History, as seen through my eyes.

I won’t need to cite any sources on this one, this is coming straight from my heart. History is dying right in front of our eyes. It pains me to see that people want to remove history simply because they don’t like it. Forget about the fact, for a second, that people have been taught a warped history about the Civil War, and focus on what this means in the big picture. NOT teaching about ALL aspects of history helps to remove the freedom of choice. Teaching about one aspect of something, that something being the North’s point of view only, removes your freedom of choice to choose.

Removing any bit of history is removing the truth from the minds of the people. The truth is what is being suppressed in the long run. Lies and deceit will reign supreme in a land where truth is removed based on personal…

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Cast Across the Sea: 18th c. Children Born in India, Raised in Britain

I’ve already heard from a couple of readers who have wondered why the sickly young heroine of my new book, A Sinful Deception, was sent all the way from India, where she was born, to relatives she’d never met in London. Considering the perils (shipwreck, pirates, war) of a voyage that took the better part of a year in the 18th c., wouldn’t it have been safer for her to remain in India?

Perhaps. But India, too, was an unhealthy place for Europeans, and it was notoriously true that many failed to survive two monsoons, or two years. Yet for English parents of means living in India, the strongest reason for sending their children half a world away was an almost desperate desire that they be raised as English, attending English schools with English customs and friends.

This was a serious (and costly) step. Often the parents never saw their children again, or at least not for many years. But despite how deeply my heroine’s father had embraced India, he still wished her to return to London and ultimately marry an English gentleman.

One of the saddest (to me, anyway) examples of a family torn asunder in this way is described in…

Continue reading: Two Nerdy History Girls: Cast Across the Sea: 18th c. Children Born in India, Raised in Britain.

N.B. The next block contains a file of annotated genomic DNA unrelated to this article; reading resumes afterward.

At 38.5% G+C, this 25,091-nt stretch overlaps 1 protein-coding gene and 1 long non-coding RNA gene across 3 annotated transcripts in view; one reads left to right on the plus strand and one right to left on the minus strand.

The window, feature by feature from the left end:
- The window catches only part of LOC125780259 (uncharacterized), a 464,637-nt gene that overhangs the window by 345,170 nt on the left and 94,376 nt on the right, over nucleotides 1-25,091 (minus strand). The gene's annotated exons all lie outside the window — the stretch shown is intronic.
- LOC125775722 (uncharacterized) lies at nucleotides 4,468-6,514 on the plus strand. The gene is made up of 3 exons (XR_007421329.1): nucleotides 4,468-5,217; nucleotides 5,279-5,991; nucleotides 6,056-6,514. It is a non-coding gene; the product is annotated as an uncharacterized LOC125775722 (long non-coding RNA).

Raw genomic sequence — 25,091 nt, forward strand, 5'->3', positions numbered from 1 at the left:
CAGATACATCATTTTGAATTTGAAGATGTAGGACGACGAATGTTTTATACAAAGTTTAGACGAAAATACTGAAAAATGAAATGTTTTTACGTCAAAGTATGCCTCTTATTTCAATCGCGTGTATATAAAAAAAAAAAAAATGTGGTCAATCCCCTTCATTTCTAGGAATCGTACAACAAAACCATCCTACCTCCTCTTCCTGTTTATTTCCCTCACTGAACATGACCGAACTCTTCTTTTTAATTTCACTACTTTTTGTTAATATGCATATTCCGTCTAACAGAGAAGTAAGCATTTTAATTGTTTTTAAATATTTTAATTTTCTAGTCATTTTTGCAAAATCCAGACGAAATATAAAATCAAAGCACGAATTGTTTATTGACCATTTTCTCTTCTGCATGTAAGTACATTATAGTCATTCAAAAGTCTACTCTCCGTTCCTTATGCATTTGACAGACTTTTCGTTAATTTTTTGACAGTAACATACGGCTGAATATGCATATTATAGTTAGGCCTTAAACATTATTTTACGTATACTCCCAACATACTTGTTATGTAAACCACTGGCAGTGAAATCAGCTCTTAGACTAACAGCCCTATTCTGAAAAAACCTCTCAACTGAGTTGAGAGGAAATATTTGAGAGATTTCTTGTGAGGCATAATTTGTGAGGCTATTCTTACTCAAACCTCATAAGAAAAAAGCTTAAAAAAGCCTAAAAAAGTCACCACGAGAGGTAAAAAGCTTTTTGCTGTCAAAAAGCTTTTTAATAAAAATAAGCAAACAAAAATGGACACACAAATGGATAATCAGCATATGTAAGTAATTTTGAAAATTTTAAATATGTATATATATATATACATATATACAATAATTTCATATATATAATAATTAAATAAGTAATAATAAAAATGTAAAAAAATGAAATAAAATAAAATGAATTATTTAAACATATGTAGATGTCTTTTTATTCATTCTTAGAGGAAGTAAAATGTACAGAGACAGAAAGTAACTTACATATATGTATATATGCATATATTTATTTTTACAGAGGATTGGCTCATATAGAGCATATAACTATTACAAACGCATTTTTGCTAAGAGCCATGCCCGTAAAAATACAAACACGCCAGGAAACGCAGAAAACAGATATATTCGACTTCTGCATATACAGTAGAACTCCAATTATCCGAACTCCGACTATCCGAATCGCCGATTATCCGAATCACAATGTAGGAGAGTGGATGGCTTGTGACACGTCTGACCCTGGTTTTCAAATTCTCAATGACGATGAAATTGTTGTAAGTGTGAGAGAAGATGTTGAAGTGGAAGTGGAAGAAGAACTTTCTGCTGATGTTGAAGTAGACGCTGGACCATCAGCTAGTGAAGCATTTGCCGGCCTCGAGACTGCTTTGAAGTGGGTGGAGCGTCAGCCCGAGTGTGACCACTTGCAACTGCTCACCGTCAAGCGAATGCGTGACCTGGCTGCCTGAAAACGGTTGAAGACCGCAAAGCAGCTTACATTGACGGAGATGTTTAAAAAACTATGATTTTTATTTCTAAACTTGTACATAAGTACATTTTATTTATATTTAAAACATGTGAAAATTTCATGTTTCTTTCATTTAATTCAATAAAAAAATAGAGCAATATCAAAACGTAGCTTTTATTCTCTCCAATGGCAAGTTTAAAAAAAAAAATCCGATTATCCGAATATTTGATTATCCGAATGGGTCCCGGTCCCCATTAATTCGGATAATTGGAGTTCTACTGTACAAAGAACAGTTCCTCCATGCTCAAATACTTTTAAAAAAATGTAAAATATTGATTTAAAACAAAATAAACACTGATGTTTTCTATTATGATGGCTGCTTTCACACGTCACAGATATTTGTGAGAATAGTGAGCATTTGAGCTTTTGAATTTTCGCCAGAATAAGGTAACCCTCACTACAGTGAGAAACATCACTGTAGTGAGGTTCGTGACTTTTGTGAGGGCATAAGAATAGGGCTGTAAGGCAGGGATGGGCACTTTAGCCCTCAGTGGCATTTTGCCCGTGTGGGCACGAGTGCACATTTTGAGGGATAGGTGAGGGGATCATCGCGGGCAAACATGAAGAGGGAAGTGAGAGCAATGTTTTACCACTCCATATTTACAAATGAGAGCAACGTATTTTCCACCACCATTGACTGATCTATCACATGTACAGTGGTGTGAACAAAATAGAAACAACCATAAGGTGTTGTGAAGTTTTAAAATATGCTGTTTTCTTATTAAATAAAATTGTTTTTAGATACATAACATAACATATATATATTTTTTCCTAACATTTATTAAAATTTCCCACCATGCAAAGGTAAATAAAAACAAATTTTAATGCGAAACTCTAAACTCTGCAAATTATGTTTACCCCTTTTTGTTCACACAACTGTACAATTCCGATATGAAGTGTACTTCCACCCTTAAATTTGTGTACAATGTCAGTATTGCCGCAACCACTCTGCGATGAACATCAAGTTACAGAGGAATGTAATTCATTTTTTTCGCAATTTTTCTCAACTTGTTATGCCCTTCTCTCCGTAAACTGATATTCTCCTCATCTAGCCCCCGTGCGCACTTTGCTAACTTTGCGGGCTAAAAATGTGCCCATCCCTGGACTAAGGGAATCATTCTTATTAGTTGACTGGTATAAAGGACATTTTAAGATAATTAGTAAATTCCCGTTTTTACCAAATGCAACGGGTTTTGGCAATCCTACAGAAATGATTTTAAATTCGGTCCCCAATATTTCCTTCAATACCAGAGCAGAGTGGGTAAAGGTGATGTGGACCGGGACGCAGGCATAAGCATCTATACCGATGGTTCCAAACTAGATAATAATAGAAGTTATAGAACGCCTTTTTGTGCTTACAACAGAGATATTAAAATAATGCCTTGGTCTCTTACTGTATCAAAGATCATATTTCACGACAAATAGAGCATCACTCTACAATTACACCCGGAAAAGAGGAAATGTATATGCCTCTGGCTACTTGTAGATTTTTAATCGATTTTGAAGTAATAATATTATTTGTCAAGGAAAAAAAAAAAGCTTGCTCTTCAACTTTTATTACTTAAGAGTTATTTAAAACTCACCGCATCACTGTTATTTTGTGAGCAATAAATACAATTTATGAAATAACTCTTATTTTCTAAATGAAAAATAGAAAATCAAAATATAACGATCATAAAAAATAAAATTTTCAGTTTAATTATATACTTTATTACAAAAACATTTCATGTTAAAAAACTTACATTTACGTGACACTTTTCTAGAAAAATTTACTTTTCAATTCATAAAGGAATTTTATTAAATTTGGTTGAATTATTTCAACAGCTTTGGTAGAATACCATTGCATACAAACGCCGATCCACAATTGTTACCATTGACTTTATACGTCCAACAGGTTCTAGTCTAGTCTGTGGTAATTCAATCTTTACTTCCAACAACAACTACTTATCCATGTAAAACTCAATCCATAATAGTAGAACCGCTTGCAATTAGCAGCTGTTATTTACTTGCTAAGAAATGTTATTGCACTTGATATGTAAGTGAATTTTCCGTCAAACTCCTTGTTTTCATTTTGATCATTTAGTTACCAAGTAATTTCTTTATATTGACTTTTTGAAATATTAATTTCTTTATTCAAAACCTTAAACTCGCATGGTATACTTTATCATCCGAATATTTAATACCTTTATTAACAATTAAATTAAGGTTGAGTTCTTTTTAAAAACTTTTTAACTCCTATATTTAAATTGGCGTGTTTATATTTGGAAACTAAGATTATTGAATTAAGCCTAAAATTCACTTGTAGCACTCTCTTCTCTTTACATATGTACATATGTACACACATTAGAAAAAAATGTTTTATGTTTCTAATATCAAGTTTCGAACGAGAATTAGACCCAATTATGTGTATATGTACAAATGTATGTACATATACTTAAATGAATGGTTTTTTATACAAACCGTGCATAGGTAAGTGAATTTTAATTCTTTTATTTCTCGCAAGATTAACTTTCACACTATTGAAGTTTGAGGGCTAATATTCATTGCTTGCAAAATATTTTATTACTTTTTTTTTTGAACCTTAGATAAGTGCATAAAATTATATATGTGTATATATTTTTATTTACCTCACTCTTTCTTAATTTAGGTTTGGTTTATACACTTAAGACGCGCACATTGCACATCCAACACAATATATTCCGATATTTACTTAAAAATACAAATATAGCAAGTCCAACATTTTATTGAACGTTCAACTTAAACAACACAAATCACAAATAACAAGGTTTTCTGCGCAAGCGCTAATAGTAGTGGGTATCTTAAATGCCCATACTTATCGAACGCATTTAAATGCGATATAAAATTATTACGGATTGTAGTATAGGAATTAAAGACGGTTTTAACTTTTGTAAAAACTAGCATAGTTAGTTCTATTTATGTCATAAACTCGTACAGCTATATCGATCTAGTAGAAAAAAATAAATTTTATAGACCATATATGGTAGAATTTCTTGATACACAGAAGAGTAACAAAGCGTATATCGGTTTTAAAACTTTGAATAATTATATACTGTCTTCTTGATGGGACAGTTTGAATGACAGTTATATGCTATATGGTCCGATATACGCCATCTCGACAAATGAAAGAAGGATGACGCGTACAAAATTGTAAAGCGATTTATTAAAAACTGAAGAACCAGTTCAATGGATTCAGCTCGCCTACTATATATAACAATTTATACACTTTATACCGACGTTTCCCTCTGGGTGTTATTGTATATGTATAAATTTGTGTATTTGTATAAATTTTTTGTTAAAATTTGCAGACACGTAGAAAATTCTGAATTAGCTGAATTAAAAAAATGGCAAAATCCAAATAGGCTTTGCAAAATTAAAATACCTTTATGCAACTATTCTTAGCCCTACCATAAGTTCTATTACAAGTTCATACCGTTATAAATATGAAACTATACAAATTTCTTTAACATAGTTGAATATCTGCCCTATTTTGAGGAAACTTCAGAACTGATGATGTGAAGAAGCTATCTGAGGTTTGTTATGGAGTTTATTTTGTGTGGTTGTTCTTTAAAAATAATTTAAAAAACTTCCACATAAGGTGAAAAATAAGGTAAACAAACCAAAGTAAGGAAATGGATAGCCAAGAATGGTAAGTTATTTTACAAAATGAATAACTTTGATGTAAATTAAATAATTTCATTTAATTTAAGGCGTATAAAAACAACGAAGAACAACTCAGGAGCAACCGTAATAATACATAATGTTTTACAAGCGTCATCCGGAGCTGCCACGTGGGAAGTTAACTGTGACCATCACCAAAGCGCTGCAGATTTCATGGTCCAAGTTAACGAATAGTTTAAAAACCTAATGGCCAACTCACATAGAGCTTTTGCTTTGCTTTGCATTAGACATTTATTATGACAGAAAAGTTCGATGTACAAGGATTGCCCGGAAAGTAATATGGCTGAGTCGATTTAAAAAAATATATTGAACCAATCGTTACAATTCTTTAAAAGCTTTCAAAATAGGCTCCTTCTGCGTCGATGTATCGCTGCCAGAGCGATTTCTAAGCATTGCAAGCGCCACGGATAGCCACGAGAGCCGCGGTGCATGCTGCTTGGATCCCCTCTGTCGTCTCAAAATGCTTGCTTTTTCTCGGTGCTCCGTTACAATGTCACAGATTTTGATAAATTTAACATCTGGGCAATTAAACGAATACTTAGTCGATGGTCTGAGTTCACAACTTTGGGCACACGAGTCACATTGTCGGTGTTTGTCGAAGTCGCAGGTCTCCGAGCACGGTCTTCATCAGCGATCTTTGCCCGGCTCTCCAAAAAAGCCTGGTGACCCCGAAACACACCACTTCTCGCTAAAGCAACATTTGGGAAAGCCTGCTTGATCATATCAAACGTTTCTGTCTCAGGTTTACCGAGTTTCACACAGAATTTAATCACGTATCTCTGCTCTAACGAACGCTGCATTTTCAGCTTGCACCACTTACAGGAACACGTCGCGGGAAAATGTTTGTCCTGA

The History Girls: Lest We Forget… by Clare Mulley

I was appalled to hear this month that cuts to the Imperial War Museum budget mean that access to the library and archives, which were hugely important during my research for Krystyna’s biography, is now going to be severely restricted if not closed, and the school education packages may be stopped. I find it incredible that, at this time of remembrance in particular, we can even consider risking losing one of the most important repositories of these stories. If you feel the same, please take a moment to sign the petition against these cuts, so that we can continue to remember, honour and consider, in an informed way.

via The History Girls: Lest We Forget… by Clare Mulley.

Revisited Myth #33: It was against the law to teach African-Americans, enslaved or free, to read and write.

History Myths Debunked

Photo courtesy of the Colonial Williamsburg Foundation Photo courtesy of the Colonial Williamsburg Foundation

Well . . . it depends on the colony (or the state) and the year.

During the colonial period in Virginia, no laws prohibited teaching slaves to read. In fact, Samuel Davies, a Presbyterian minister, worked hard to bring books and education to Virginia slaves in the middle of the 1700s. Not only was it legal, there were some free schools set up to teach African-American children. In Williamsburg, Virginia, Mrs. Ann Wager operated a school for black children from 1760 until her death in 1774. A widowed teacher, she was hired to instruct young slave children by the Bray Associates, a group of English philanthropists who paid the expenses. The Bray School, as it was called, existed specifically to “instruct Negro Children in the Principles of the Christian Religion.”

There were other Bray Schools, one in Philadelphia that Benjamin Franklin praised for…

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6 Ridiculous Lies About the Founding of America


For instance …

#6. The Indians Weren’t Defeated by White Settlers

The Myth:

Our history books don’t really go into a ton of detail about how the Indians became an endangered species. Some warring, some smallpox blankets and … death by broken heart?

When American Indians show up in movies made by conscientious white people like Oliver Stone, they usually lament having their land taken from them. The implication is that Native Americans died off like a species of tree-burrowing owl that couldn’t hack it once their natural habitat was paved over.
But if we had to put the whole Cowboys and Indians battle in a Hollywood log line, we’d say the Indians put up a good fight, but were no match for the white man’s superior technology. As surely as scissors cuts paper and rock smashes scissors, gun beats arrow. That’s just how it works.

This is all the American history you’ll ever need…